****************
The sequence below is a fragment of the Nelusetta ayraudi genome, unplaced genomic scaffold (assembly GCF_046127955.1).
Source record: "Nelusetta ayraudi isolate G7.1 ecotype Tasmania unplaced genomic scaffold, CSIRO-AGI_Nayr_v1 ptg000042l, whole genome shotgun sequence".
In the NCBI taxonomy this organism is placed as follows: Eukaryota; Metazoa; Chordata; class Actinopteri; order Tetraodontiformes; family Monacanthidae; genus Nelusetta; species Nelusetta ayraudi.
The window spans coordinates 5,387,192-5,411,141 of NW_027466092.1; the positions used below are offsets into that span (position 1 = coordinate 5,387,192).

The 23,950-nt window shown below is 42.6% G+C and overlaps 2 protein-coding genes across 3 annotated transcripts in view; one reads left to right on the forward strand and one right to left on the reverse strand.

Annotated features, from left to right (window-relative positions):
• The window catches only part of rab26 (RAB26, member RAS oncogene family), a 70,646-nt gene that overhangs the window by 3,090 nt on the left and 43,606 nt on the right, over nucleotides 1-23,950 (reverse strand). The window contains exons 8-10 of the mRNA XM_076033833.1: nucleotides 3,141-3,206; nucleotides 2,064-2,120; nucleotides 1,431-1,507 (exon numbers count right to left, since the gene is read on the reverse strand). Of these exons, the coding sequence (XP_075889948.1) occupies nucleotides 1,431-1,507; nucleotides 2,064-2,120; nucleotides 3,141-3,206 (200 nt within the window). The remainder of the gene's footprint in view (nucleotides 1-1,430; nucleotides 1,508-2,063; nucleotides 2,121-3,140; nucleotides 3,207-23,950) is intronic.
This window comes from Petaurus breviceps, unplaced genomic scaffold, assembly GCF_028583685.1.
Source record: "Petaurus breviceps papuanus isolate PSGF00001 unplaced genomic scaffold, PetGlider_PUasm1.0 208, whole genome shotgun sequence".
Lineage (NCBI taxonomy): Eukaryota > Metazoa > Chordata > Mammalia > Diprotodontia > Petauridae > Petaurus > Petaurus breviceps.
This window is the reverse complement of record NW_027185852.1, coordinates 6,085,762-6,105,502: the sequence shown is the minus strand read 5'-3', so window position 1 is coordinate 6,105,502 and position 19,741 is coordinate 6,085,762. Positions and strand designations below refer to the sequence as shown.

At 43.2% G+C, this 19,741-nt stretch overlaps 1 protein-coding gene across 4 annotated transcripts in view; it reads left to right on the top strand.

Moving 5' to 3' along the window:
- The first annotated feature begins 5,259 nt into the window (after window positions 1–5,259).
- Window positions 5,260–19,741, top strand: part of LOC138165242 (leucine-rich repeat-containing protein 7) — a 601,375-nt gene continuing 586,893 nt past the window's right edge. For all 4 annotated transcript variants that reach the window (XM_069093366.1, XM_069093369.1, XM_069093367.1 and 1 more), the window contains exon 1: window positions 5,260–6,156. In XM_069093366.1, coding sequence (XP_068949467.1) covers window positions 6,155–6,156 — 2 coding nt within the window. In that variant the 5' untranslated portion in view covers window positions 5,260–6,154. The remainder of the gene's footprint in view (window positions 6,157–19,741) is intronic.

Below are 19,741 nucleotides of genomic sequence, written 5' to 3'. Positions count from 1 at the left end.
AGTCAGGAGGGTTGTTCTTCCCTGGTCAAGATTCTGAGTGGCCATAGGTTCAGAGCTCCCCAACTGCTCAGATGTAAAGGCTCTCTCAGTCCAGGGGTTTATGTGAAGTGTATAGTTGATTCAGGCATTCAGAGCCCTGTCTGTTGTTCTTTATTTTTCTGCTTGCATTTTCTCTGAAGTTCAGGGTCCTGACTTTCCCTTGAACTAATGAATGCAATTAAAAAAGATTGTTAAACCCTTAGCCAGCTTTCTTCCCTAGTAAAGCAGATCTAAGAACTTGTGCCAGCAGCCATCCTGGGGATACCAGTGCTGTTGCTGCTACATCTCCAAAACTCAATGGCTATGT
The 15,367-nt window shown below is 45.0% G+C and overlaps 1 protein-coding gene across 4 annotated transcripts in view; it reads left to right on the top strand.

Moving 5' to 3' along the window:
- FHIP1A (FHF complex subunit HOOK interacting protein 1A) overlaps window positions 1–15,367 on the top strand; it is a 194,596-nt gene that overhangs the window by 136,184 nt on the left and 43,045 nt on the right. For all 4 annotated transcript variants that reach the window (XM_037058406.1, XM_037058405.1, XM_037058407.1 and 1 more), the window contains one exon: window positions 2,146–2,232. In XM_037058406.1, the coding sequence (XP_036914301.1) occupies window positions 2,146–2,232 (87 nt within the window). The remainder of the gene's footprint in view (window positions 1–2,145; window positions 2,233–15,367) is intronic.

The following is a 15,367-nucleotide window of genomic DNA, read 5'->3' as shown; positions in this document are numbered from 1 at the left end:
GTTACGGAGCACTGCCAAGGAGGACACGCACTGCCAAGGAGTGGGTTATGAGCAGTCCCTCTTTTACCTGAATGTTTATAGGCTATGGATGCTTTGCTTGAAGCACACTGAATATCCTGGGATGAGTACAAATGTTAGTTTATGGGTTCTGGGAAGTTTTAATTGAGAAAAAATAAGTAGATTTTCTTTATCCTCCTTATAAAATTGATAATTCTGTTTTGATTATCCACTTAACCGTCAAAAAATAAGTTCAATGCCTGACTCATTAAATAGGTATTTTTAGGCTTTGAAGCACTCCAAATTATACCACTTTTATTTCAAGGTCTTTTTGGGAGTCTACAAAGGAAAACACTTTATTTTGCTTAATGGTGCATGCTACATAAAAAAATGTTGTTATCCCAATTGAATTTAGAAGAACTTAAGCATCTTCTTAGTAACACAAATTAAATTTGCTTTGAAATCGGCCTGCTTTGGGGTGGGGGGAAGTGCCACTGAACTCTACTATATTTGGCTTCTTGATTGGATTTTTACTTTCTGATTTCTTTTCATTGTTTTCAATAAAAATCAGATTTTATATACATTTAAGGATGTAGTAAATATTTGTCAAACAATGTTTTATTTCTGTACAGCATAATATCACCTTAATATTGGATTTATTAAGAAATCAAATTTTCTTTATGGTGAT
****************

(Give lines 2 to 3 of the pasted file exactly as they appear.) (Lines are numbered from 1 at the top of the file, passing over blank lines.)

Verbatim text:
Source record: "Nelusetta ayraudi isolate G7.1 ecotype Tasmania unplaced genomic scaffold, CSIRO-AGI_Nayr_v1 ptg000042l, whole genome shotgun sequence".
In the NCBI taxonomy this organism is placed as follows: Eukaryota; Metazoa; Chordata; class Actinopteri; order Tetraodontiformes; family Monacanthidae; genus Nelusetta; species Nelusetta ayraudi.